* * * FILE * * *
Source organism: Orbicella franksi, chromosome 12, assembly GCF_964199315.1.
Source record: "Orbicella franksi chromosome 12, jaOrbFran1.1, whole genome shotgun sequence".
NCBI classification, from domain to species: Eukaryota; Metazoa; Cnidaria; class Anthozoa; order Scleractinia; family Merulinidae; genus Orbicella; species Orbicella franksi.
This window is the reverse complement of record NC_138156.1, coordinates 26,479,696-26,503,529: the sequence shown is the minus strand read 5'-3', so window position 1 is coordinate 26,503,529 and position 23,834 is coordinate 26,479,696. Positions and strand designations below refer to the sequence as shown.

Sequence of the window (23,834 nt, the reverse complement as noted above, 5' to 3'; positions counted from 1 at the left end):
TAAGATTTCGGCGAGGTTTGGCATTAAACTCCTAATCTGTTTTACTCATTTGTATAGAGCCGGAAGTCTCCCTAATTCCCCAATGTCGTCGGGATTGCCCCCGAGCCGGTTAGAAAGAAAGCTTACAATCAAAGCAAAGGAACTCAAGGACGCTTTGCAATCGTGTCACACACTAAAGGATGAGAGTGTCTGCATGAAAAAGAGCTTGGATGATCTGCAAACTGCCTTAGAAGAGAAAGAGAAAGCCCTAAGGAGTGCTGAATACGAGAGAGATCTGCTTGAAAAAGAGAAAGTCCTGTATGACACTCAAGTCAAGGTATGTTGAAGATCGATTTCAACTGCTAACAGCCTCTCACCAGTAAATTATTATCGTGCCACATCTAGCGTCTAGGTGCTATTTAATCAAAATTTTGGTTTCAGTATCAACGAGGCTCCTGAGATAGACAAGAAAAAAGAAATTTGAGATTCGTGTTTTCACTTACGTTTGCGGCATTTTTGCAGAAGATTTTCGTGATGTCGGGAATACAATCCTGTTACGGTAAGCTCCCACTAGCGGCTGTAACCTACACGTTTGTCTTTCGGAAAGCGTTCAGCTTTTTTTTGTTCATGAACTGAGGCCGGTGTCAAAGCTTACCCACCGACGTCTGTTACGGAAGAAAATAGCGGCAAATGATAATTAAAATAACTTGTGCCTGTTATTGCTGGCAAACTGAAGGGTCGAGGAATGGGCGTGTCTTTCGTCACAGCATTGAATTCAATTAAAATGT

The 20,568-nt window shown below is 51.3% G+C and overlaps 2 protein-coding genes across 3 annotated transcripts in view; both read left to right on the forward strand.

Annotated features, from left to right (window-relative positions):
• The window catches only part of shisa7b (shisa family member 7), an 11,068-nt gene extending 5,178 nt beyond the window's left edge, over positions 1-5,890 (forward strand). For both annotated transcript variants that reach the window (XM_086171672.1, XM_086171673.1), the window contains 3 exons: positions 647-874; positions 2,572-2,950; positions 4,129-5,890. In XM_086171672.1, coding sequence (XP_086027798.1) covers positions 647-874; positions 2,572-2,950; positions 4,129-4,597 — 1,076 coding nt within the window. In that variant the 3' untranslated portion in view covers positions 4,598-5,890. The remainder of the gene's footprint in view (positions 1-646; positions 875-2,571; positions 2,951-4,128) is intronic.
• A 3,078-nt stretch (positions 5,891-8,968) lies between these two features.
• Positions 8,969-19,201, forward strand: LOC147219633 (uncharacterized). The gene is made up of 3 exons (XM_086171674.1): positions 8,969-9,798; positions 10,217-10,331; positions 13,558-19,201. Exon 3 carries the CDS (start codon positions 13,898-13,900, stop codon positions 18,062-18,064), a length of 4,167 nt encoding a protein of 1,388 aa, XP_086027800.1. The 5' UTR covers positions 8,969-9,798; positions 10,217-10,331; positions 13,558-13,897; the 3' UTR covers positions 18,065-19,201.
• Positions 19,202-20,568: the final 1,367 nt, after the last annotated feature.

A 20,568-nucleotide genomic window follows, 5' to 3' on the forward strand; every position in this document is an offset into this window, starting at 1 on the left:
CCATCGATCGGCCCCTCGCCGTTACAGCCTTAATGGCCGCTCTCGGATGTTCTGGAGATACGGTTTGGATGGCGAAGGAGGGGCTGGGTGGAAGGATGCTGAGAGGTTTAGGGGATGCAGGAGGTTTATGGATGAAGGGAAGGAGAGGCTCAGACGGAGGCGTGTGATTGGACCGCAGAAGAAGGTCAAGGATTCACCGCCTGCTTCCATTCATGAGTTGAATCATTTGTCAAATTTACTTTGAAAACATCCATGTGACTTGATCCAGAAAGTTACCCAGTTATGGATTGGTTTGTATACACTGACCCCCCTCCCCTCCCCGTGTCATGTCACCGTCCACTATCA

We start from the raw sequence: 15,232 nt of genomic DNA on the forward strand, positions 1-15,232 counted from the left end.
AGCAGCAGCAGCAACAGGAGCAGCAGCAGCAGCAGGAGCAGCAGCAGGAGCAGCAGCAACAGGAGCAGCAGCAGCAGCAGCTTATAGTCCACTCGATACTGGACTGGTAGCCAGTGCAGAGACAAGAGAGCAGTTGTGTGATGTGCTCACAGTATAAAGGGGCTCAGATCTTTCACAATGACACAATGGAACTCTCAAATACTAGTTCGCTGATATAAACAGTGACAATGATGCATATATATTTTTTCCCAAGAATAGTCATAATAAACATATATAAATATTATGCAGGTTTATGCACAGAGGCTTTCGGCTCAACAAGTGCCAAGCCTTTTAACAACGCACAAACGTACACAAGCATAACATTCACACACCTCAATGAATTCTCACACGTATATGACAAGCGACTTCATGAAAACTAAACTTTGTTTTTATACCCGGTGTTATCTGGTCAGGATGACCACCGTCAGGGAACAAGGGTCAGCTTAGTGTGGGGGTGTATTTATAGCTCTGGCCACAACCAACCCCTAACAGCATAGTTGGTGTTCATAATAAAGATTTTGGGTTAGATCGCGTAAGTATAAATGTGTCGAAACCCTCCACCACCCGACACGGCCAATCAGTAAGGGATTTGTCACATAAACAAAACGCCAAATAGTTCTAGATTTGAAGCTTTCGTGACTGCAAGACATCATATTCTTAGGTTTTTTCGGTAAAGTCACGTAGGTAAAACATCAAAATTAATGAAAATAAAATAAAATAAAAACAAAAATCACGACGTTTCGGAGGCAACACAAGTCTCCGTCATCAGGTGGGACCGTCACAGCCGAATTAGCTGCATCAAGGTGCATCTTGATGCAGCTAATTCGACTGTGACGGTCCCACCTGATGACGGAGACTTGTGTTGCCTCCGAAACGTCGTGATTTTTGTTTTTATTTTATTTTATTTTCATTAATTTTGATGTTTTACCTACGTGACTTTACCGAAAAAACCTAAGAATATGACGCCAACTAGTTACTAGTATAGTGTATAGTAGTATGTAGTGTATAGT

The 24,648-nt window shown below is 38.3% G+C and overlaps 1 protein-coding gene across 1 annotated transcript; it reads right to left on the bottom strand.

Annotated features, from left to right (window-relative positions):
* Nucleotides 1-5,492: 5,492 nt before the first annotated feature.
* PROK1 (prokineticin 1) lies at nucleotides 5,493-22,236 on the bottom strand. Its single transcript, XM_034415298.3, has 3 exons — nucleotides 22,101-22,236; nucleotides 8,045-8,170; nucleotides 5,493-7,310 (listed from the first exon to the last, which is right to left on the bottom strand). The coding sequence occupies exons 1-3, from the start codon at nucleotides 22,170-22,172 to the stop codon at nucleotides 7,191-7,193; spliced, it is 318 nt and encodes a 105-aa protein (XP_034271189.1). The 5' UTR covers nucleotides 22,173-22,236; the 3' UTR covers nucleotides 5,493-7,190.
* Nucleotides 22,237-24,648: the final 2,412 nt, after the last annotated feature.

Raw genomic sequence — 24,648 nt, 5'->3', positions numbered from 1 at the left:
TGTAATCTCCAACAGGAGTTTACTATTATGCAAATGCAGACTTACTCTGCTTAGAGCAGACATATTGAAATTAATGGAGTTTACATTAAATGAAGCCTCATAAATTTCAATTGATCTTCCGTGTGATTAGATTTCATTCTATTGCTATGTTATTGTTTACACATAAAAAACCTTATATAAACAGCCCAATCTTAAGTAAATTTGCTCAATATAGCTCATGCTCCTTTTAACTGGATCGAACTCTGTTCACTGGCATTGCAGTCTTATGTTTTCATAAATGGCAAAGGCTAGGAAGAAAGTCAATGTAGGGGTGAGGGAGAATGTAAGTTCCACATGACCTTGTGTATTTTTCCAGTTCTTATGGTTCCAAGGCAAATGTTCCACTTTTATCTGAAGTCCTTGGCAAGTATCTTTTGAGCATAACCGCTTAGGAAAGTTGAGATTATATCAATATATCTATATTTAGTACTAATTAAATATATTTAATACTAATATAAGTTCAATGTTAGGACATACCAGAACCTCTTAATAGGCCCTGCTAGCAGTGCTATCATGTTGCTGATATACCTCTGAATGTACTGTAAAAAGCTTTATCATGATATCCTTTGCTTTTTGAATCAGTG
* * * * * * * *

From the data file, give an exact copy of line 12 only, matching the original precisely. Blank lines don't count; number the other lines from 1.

• Positions 19,202-20,568: the final 1,367 nt, after the last annotated feature.